Thank for the help,

Mike

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Thank you Rich.

I understand about those woods, but yet I see 335's with maple tops and steel strings with maple backs.

I wonder why spruce wouldn't be used on backs too if it were the best wood.

It is true what you say, but what manufacture's use sometimes puzzles me.

Even in Martin's catalogs they explain the virtues of the finest spruce, but they also make the Koa top.

Beautiful, but I have not heard one yet.

I wonder how much is just because of tradition. I know how fickle the guitar field is.

Anyone out there build a spruce backed steel string? Or solid wood tops?

Thank for the help,

Mike

You see 335s with laminated maple tops. Not solid.

As for backs/sides, they're not made out of spruce as the top is the primary vibrating/resonating part (other acoustic gurus here may correct me here) the back and sides aren't as important as the top. Also, the reason for spruce is the strength to weight ratio, because the top takes up the string tension far more than the back and sides. You want it strong enough to stop the strings pulling it apart, but light enough still to resonate when played and therefore project.

Maple would need to be heavier than spruce to reach the same level of strength, thus wouldn't vibrate as readily, and therefore isn't used as often. However, on backs it'll hold together much better. Backs are less critical to the strength of the guitar as they are not holding string tension.

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Hmm.

Thanks for that info.

I forgot about laminated tops.

In a book I read, it had pictures of a New York builder who carved his tops and backs, but those were jazz style guitars, not 335's.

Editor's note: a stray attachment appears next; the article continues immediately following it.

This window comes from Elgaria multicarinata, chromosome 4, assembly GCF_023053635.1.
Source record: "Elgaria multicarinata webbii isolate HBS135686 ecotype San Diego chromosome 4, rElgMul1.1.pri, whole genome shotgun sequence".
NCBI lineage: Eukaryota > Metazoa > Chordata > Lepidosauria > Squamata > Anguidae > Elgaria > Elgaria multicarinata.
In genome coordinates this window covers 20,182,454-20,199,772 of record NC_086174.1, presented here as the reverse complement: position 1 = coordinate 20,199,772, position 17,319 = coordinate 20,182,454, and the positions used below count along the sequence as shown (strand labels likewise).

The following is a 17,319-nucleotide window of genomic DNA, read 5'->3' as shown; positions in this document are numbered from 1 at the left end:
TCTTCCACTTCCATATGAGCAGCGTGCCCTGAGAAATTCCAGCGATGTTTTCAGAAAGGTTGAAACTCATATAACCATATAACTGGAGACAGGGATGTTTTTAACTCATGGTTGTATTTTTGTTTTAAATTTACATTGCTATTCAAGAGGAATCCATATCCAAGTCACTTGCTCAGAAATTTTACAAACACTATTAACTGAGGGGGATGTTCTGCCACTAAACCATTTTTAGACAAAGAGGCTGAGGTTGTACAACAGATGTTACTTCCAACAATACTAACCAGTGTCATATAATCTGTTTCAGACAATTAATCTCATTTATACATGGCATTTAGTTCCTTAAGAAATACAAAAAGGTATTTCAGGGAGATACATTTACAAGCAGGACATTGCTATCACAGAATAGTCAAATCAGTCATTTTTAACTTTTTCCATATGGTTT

My mistake, but they still were solid.

Many suppliers sell large pieces of spruce and maple for solid back and sides, but again, for arch top and not steel string.

Maybe the experiementation with different woods for tops have been done, (Gibson's older mahogany tops and martin's Koa tops) and it wasn't a success.

I'll keep an eye open for different woods, but might stay with the traditional, as my budget and time doesn't allow for multiple variations.

Thank again.

Mike

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You can use pretty much ANYTHING for back/sides. The reason you can't use anything for a top (well... that'll still sound good at least) is because it won't resonate well or hold up. One thing you're forgetting, tops have string tension on them... back do not! That makes a HUGE difference and explains why you see maple being used as backs and sides, but not tops. Also, the reason you don't see spruce much for back/sides is cause YES it is great for tops, but just because a wood is great for one thing doesn't mean it's great for the other. That'd be like asking Ibanez why, if they use it for bodies, they don't use basswood for necks. Well the answer is simple, cause it's good for bodies and not necks. Just like spruce is good for tops, but is not really the best choice for back/sides (although you CAN... talk to Ron S on here, he's done it twice from what I've seen... I jjust wouldn't call it the first choice to come to mind)